According to Jorge Madrazo, the Mexican Counsel in Seattle, ".. the administration of our new president ,Vicente Fox, has made defending the rights of its Mexican immigrants a top priority. We will be watching this complaint closely to ensure that our workers get the legal protections that they are entitled to under United States laws."

The complaint alleges that the state of Washington and the Department of Labor have failed to enforce labor standards and to protect worker's health and safety. It also alleges a failure to enforce existing health and safety and labor standards rights of farm workers. Nationally, farm workers account for 1 percent of the workforce and 6 percent of the occupational deaths. "The occupational injury and illness rate for Washington workers employed in fruit and tree nut production is 54% higher than the rate for all such U.S. workers." said Rebecca Smith, of the National Employment Law Project, a national organization which advocates on behalf of low-wage workers. "Clearly, the state of Washington needs to do a better job to protect workers."
"Farm workers in Washington State, a large percentage of whom are born in Mexico, are overtly discriminated against in several state laws. Neither do farm workers get a fair share of state enforcement resources. Workers hope to eliminate these items of discrimination and create, together with employers, consumers and retailers, a model system of labor cooperation for agriculture in North America."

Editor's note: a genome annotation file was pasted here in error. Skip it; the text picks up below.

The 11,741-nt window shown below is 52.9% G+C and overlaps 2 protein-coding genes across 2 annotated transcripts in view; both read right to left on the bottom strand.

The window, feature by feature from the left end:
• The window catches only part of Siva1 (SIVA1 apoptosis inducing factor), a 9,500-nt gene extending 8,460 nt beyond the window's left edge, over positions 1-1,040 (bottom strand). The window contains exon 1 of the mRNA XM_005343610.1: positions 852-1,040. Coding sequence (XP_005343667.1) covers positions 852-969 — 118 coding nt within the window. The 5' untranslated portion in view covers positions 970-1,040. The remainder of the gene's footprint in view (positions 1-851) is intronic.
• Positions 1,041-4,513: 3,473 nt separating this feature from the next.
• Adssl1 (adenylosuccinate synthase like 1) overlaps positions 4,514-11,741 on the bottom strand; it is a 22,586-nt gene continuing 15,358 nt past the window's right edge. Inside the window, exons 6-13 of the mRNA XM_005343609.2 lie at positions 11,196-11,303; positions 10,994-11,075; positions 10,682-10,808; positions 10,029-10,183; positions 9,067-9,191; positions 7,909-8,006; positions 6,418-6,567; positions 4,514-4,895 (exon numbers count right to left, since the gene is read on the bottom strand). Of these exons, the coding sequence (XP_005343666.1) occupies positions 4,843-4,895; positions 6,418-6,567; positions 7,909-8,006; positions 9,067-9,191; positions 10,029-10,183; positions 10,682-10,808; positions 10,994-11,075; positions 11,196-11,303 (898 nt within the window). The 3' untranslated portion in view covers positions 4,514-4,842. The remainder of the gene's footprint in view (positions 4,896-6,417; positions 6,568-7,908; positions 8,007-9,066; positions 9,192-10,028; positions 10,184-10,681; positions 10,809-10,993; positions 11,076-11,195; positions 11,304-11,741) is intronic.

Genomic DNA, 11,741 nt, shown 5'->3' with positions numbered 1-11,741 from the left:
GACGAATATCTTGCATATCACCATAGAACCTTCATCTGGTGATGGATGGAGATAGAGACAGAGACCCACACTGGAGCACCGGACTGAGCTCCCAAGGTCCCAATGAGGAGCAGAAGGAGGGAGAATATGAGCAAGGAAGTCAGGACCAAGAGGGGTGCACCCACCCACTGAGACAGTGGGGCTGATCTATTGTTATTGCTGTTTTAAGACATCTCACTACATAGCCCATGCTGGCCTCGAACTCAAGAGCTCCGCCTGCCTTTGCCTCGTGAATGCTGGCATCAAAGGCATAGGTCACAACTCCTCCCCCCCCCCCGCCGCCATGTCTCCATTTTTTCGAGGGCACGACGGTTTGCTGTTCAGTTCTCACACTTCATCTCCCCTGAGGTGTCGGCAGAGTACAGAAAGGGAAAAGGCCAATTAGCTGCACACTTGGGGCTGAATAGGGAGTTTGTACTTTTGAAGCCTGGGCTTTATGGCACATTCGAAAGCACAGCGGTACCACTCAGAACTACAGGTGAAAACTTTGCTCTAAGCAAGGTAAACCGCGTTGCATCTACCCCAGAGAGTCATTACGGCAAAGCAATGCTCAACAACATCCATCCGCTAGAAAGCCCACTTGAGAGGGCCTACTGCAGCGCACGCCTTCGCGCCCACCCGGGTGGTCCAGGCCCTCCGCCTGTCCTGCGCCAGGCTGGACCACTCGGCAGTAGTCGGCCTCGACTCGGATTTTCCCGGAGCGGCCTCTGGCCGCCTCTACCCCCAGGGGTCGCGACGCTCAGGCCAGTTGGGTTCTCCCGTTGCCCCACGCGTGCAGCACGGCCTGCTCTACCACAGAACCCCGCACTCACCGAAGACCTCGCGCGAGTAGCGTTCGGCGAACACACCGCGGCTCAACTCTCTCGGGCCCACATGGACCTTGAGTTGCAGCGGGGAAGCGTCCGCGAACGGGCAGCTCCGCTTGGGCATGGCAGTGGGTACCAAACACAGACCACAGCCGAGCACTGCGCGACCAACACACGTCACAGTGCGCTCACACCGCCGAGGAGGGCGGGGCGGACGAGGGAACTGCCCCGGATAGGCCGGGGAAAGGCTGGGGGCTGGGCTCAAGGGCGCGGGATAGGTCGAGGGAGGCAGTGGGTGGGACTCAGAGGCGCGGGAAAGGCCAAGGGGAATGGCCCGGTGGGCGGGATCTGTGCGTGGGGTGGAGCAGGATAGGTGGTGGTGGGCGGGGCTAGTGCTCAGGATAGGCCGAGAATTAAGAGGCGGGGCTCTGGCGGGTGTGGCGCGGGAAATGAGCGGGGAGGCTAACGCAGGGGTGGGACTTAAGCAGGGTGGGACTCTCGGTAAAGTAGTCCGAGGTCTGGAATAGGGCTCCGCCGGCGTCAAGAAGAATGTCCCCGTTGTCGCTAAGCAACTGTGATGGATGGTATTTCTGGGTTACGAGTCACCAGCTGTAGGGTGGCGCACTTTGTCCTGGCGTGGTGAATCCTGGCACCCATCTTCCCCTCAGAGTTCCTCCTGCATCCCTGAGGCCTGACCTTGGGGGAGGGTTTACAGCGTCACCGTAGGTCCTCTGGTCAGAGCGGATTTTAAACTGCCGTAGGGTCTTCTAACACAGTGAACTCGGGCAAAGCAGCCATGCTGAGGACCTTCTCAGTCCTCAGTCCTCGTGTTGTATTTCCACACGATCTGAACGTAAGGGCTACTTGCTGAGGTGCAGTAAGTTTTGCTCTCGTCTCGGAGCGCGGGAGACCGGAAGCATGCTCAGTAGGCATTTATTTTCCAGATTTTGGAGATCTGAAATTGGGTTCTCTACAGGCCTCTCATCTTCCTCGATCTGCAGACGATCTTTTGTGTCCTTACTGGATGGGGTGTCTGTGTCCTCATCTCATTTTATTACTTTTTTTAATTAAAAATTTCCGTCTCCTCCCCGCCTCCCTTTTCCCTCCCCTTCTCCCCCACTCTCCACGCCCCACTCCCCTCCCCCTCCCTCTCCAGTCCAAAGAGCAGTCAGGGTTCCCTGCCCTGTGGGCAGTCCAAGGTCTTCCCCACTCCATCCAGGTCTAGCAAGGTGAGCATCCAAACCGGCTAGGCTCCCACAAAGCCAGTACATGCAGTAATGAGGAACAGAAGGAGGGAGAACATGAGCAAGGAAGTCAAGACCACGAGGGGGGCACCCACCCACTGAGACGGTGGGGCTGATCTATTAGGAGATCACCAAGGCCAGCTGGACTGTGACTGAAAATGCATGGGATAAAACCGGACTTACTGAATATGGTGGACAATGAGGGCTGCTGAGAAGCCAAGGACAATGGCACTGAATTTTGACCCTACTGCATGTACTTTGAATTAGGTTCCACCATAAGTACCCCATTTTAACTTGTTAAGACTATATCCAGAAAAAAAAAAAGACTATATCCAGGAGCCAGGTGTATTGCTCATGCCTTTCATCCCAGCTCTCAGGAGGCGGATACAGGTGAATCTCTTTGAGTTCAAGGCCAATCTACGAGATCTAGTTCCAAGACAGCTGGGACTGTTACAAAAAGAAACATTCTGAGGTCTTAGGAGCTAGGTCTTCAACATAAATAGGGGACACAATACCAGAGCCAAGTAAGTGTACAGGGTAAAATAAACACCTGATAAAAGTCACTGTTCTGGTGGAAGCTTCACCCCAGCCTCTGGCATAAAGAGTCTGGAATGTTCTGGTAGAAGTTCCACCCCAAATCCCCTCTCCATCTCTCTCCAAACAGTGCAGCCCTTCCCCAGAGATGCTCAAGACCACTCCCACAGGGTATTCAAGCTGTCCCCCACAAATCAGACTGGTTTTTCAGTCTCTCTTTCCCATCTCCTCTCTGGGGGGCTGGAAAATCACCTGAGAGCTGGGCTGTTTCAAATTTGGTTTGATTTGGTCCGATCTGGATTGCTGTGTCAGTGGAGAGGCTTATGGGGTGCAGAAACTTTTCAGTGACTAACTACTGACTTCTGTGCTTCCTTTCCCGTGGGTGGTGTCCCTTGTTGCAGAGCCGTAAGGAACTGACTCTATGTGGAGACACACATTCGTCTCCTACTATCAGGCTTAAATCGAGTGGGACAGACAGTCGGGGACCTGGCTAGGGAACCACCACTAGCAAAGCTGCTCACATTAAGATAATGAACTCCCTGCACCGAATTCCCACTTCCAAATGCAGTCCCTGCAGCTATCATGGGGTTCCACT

The Washington apple industry complaint is unique in that only a handful of claims under NAFTA have been filed against U.S. firms. These have generally been resolved after consultations between the two governments. However, the Washington complaint could move beyond the consultation level to an evaluation by a committee of labor law experts, and even arbitration that could result in trade sanctions.

It would be the first case under the NAFTA accord to move to the level of an evaluation by experts, says Lance Compa, an international labor rights expert at Cornell University.
The formation of an independent committee of experts to make findings and recommendations, he added, ". . . would be the first independent investigation authorized by an international trade and labor rights agreement."

Independent committee members would be experts drawn from the private sector, not government officials, he explained.
Compa said that the apple case ". . . is closely watched by unions, NGOs, businesses and governments around the hemisphere for the lessons it brings to negotiations on a free trade area of the Americas and to the plan supported by President Bush to extend NAFTA-like trade arrangements to the rest of South America and the Caribbean."

In conjunction with the hearing, the UFW plans to launch its "Fair Trade Apple" campaign, modeled after campaigns already undertaken in the coffee and garment industries. The union hopes that cooperative efforts between workers, growers, consumers and retailers will both increase respect for workers rights in the United States and act as a selling point for US apples abroad, especially in Mexico. "We believe that the NAFTA principles can be applied to workplaces within the United States as well, and that the Washington's apple growers will be willing to uphold those principles. Fair-minded consumers will buy apples when they can be confident that the workers who harvest those apples are being treated fairly," asserted Gamboa.

For more information, contact the United Farmworkers of America at (509) 839 4903.

phone: phone: (509) 839 4903